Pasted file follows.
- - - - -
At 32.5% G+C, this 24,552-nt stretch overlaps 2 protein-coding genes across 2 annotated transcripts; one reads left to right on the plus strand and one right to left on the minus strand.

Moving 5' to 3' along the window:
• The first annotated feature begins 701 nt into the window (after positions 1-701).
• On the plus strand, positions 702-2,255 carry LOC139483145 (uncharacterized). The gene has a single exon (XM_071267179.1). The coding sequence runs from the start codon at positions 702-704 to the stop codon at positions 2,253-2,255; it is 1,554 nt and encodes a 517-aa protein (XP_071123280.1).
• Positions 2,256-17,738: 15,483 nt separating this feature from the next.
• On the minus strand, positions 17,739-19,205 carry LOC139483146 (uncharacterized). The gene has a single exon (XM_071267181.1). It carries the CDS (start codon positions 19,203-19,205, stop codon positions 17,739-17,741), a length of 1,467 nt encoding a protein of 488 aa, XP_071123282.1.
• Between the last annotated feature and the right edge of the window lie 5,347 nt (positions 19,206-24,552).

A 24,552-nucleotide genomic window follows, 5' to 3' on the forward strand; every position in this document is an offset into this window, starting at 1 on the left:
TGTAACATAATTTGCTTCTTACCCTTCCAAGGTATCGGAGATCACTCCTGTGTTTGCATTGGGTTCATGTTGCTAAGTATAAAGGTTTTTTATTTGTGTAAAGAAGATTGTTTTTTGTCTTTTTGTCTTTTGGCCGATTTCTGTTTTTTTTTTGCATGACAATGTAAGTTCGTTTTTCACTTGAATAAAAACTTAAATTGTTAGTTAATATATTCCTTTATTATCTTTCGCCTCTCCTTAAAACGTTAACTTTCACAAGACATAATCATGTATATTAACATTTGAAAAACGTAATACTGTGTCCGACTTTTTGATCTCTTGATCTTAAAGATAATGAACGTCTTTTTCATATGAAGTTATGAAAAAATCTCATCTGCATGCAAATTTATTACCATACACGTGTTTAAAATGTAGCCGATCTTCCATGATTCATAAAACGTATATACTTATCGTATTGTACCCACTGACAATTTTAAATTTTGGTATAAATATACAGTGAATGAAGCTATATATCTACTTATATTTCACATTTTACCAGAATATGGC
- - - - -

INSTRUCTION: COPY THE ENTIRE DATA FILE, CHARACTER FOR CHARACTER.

At 32.5% G+C, this 24,552-nt stretch overlaps 2 protein-coding genes across 2 annotated transcripts; one reads left to right on the plus strand and one right to left on the minus strand.

Moving 5' to 3' along the window:
• The first annotated feature begins 701 nt into the window (after positions 1-701).
• On the plus strand, positions 702-2,255 carry LOC139483145 (uncharacterized). The gene has a single exon (XM_071267179.1). The coding sequence runs from the start codon at positions 702-704 to the stop codon at positions 2,253-2,255; it is 1,554 nt and encodes a 517-aa protein (XP_071123280.1).
• Positions 2,256-17,738: 15,483 nt separating this feature from the next.
• On the minus strand, positions 17,739-19,205 carry LOC139483146 (uncharacterized). The gene has a single exon (XM_071267181.1). It carries the CDS (start codon positions 19,203-19,205, stop codon positions 17,739-17,741), a length of 1,467 nt encoding a protein of 488 aa, XP_071123282.1.
• Between the last annotated feature and the right edge of the window lie 5,347 nt (positions 19,206-24,552).

A 24,552-nucleotide genomic window follows, 5' to 3' on the forward strand; every position in this document is an offset into this window, starting at 1 on the left:
TGTAACATAATTTGCTTCTTACCCTTCCAAGGTATCGGAGATCACTCCTGTGTTTGCATTGGGTTCATGTTGCTAAGTATAAAGGTTTTTTATTTGTGTAAAGAAGATTGTTTTTTGTCTTTTTGTCTTTTGGCCGATTTCTGTTTTTTTTTTGCATGACAATGTAAGTTCGTTTTTCACTTGAATAAAAACTTAAATTGTTAGTTAATATATTCCTTTATTATCTTTCGCCTCTCCTTAAAACGTTAACTTTCACAAGACATAATCATGTATATTAACATTTGAAAAACGTAATACTGTGTCCGACTTTTTGATCTCTTGATCTTAAAGATAATGAACGTCTTTTTCATATGAAGTTATGAAAAAATCTCATCTGCATGCAAATTTATTACCATACACGTGTTTAAAATGTAGCCGATCTTCCATGATTCATAAAACGTATATACTTATCGTATTGTACCCACTGACAATTTTAAATTTTGGTATAAATATACAGTGAATGAAGCTATATATCTACTTATATTTCACATTTTACCAGAATATGGC